GUANTANAMO BAY NAVAL BASE, Cuba – The accused mastermind of the worst terror attack in U.S. history told a Guantanamo Bay military judge on Thursday that he wants to be put to death so he can become a martyr.
Khalid Sheikh Mohammed also sang verses from the Koran, rejected his attorneys and told Judge Ralph Kohlmann, a Marine colonel, that he wants to represent himself at the war crimes trial. The judge warned that he faces execution if convicted of organizing the attacks on America. But the former No. 3 leader of Al Qaeda was insistent.
"Yes, this is what I wish, to be a martyr for a long time," Mohammed declared. "I will, God willing, have this, by you."
One of Mohammed's co-defendants, Ramzi Binalshibh, told the court his fate is in the hands of God.
"I am guilty," Binalshibh said. "I have been seeking martyrdom for five years."
Mohammed and four alleged co-conspirators each face death if convicted of war crimes including murder, conspiracy, attacking civilians and terrorism by hijacking planes to attack U.S. landmarks. The murder charges involve the deaths of 2,973 people at the World Trade Center, Pentagon and a field in Pennsylvania where passengers forced down their plane.
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Mohammed wore thick glasses and a turban and stroked a bushy gray beard, in stark contrast to the disheveled hair, unshaven face and T-shirt he was in during his capture in Pakistan in 2003. Mohammed later was held in CIA custody at secret sites and transferred to the U.S. Navy base in Guantanamo Bay, Cuba, in 2006.
Appearing calm as he propped his glasses on his turban to peer at legal papers, Mohammed also grinned and exchanged a few words with someone at the defense table occupied by Waleed bin Attash, who allegedly selected and trained some of the 19 hijackers who turned airplanes into missiles in the attacks.
Their arraignment is the highest-profile test of the controversial tribunal system, which is being challenged before the U.S. Supreme Court.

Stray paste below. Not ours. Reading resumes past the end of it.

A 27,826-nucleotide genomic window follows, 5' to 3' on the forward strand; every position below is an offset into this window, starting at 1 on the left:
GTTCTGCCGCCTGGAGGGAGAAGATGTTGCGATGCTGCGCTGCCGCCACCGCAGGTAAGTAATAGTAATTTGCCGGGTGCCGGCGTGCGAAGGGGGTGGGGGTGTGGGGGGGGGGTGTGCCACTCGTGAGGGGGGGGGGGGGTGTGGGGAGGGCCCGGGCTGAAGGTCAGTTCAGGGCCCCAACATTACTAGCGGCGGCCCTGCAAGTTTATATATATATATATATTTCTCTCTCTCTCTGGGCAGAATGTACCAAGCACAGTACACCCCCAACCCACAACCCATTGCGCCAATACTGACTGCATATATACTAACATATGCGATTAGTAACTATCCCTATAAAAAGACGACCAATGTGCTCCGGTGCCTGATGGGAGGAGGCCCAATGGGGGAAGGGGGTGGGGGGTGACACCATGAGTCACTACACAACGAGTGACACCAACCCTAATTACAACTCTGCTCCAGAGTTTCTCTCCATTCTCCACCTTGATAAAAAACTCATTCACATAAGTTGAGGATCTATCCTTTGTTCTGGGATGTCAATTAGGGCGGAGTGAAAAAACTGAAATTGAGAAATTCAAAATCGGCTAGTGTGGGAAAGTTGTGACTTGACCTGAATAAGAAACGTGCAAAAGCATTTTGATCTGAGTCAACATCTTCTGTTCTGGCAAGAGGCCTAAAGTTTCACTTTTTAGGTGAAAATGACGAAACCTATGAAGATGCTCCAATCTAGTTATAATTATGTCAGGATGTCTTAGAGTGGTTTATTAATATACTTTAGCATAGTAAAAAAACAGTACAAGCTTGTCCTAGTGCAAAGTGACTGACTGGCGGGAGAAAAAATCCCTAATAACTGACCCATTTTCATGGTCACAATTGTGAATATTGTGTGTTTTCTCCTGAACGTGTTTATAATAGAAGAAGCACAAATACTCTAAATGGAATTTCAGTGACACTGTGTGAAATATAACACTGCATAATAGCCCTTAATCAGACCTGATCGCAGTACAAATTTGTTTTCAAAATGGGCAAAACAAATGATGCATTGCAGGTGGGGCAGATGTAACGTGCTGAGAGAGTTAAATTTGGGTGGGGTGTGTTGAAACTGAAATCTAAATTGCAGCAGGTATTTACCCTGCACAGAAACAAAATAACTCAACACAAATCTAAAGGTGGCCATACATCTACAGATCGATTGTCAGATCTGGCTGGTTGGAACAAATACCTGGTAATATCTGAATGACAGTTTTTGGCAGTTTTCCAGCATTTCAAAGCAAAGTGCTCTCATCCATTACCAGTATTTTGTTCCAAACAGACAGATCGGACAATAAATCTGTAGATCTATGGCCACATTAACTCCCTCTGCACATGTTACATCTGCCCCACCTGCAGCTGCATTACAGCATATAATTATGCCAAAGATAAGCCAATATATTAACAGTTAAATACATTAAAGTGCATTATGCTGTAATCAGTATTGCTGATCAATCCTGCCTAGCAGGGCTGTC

U.S. military officials told Reuters the suspects, all dressed in cream-colored clothing and turbans, willingly walked into the courtroom.
Journalists were allowed to see the proceedings on closed-circuit TV in a nearby press room. Other observers including Fang Wong, a senior member of the American Legion, filed into the tightly guarded courthouse to watch the arraignment.
"I'm from the New York area, and I have been waiting for this for a long time," Wong said as he waited to be searched by soldiers before entering the court complex.
Attorney General Michael Mukasey on Wednesday said the tribunals will be "in the best traditions of the American legal system" even though the military judges can consider hearsay evidence and confessions obtained through coercion, which aren't admissible in civilian courts.
"Different situations call for different solutions," he said.
Along with Mohammed, the other four defendants are Binalshibh, said to have been the main intermediary between the hijackers and Al Qaeda leaders; Ali Abd al-Aziz Ali, known as Ammar al-Baluchi, a nephew and lieutenant of Khalid Sheikh Mohammed; al-Baluchi's assistant, Mustafa Ahmad al-Hawsawi; and Attash.
The Associated Press contributed to this report.